Building COBOL applications

To build an application, you need to compile its programs and link them to a run-time system. In the IDE, you use a build configuration to define how to do this.

The Micro Focus Compiler goes through the following phases:

Building native COBOL applications

When building native COBOL applications, the Compiler first checks the program for syntax errors. Then, it generates native machine code. Finally, the linker links the native machine code into an executable (either an .exe or a .dll).

  1. The check phase - the Compiler checks the program's syntax and creates files to use for testing and debugging. The check phase creates a dictionary file for use with the Debugger and, if you are building an INT/GNT project or have set the project output type to INT/GNT, it can produce an .int file.
  2. The generate phase - during the generate phase, the Compiler creates native machine code from the intermediate code produced during the check phase, and produces either an industry-standard .obj file or, if you are building an INT/GNT project or have set the project output type to INT/GNT, it can produce a Micro Focus .gnt file.

    You can execute .int and .gnt code directly with the run-time system. You cannot execute the object code file. You must link it with the appropriate run-time system to create an executable file.

  3. The linking phase - during the link phase, the code is linked to the run-time system and creates an executable file - an .exe, .dll. You specify how to link your applications within the IDE and on the COBOL Link page in your project's properties.
Note: By default, if your application is set to produce INT/GNT output, it compiles to .int code in the Debug configuration, and to .gnt in the Release configuration.

Building .NET COBOL applications

When building .NET COBOL applications the Compiler compiles your code to Microsoft Intermediate Language (IL) source file which is stored in an assembly file - either an .exe or a .dll.

Building in the IDE and from the command line

Visual COBOL projects are in MSBuild format and you can build them either in Visual Studio or at the command line using either the 32-bit or the 64-bit version of MSBuild.

Visual COBOL Build Tools for Windows

Visual COBOL Build Tools for Windows is a separately-installable component of Visual COBOL that has been designed to be used in environments where you want to work with your COBOL projects but you don't want the overheads associated with the Visual Studio IDE.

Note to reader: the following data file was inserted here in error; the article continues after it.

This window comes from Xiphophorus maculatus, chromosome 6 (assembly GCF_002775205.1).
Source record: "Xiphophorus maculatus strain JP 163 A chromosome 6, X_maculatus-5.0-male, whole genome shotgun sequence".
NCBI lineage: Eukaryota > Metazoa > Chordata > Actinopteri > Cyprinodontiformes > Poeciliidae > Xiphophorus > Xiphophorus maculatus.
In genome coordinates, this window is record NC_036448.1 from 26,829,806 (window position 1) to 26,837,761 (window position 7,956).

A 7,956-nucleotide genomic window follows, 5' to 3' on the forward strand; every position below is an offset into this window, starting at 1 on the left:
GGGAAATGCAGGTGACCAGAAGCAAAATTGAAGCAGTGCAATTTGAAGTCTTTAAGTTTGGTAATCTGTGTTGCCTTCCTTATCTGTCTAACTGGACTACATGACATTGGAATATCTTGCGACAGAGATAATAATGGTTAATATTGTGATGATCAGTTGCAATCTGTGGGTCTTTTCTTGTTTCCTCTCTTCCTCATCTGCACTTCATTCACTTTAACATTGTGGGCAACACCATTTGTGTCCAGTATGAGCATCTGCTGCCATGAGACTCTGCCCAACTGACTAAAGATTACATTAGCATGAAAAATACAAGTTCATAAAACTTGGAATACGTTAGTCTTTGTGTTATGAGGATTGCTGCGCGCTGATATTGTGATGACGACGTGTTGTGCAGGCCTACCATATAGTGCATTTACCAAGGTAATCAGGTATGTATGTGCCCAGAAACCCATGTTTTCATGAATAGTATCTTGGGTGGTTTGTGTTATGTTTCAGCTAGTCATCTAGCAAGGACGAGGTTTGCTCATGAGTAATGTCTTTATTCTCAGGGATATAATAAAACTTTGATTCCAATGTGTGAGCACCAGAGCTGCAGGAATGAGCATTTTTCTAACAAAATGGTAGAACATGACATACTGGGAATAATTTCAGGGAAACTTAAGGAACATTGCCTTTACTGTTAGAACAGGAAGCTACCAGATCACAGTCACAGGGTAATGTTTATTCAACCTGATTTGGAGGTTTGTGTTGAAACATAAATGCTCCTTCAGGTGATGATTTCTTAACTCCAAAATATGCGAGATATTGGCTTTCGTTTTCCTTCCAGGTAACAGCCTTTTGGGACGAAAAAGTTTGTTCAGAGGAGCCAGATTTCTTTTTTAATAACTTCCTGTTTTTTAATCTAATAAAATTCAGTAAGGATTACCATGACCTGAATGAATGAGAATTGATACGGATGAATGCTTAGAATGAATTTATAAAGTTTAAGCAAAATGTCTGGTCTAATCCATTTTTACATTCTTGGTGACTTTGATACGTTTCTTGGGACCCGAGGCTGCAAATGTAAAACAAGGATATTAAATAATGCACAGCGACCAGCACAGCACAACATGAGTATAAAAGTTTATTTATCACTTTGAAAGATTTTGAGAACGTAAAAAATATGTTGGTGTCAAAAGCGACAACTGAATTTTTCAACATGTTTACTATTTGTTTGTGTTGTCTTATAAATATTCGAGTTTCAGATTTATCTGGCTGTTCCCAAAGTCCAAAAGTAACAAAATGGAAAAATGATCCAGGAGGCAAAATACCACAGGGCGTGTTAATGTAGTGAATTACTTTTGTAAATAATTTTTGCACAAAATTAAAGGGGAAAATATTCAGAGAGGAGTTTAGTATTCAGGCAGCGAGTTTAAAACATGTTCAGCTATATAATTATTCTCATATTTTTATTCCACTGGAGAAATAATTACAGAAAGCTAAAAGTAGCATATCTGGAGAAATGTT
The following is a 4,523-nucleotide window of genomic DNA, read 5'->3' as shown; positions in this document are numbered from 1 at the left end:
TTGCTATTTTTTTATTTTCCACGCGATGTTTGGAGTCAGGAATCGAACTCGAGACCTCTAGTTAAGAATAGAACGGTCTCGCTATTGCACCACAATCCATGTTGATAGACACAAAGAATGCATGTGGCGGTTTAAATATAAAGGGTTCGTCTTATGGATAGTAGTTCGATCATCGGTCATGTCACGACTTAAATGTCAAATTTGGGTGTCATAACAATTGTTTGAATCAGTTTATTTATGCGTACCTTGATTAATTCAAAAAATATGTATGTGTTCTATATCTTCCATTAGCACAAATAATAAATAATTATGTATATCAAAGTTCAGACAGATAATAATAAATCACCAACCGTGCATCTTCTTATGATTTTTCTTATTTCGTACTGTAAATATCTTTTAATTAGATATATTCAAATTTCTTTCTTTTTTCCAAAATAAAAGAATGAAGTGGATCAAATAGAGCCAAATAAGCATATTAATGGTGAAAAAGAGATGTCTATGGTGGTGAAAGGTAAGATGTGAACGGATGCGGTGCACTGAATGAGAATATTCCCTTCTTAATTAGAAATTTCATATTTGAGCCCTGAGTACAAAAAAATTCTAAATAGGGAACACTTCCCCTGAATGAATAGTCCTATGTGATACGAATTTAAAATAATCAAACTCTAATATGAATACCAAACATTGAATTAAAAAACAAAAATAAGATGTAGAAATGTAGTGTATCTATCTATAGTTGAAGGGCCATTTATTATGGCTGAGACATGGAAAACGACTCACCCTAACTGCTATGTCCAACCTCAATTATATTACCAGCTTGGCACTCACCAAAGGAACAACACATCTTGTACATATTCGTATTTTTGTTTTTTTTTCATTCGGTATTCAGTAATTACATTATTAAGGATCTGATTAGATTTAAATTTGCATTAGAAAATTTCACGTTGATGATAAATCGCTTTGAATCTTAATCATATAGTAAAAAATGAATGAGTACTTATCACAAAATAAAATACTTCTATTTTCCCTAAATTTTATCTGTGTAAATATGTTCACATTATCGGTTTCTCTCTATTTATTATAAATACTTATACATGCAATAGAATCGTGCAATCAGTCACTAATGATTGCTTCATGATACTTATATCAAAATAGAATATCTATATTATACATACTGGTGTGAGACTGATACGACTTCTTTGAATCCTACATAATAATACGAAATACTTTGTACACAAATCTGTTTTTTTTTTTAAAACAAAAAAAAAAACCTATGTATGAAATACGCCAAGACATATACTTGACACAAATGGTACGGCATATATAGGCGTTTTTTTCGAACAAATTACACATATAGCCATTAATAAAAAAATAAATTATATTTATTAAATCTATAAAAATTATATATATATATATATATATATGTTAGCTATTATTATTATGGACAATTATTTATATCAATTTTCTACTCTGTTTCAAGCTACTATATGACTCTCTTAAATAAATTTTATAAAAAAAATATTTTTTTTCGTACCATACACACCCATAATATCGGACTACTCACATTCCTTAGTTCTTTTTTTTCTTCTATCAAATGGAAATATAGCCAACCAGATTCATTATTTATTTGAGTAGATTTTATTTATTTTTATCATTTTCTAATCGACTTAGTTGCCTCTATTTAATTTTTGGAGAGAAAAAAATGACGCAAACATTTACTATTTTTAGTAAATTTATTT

For more information see Visual COBOL Build Tools for Windows.

Parallel Building

Building Projects in Parallel
Parallel building in Visual Studio enables you to build multiple projects faster on multi-CPU machines. To optimize the build process, the maximum number of parallel project builds is automatically set to the number of CPUs of your computer, the maximum being 32.

You can configure the number of parallel project builds from Tools > Options > Projects and Solutions > Build and Run.

In order for your multi-project solutions to build in parallel successfully, ensure that the project dependencies and build order are set correctly for your solution using Project > Project Dependencies.

For more details about building projects in parallel in Visual Studio or using MSBuild from the command line, see the Visual Studio help.

Restriction: Parallel builds are not supported with Personal Edition licensing.
Compiling the Files in a Project in Parallel
Restriction: Multi-processor compilation of the sources in a project is only supported for native COBOL. It is not recommended to use with native Object-Oriented COBOL applications.

You can compile your COBOL source code faster on multi-CPU machines if you enable parallel compilation inside a project.

To enable parallel compilation, check the Multi-processor compilation option on the COBOL page in your project's properties. Also, specify the number of Maximum concurrent COBOL compilations option in Tools > Options > Micro Focus Tools > Projects where, by default, the number is automatically set to the number of CPUs of your computer.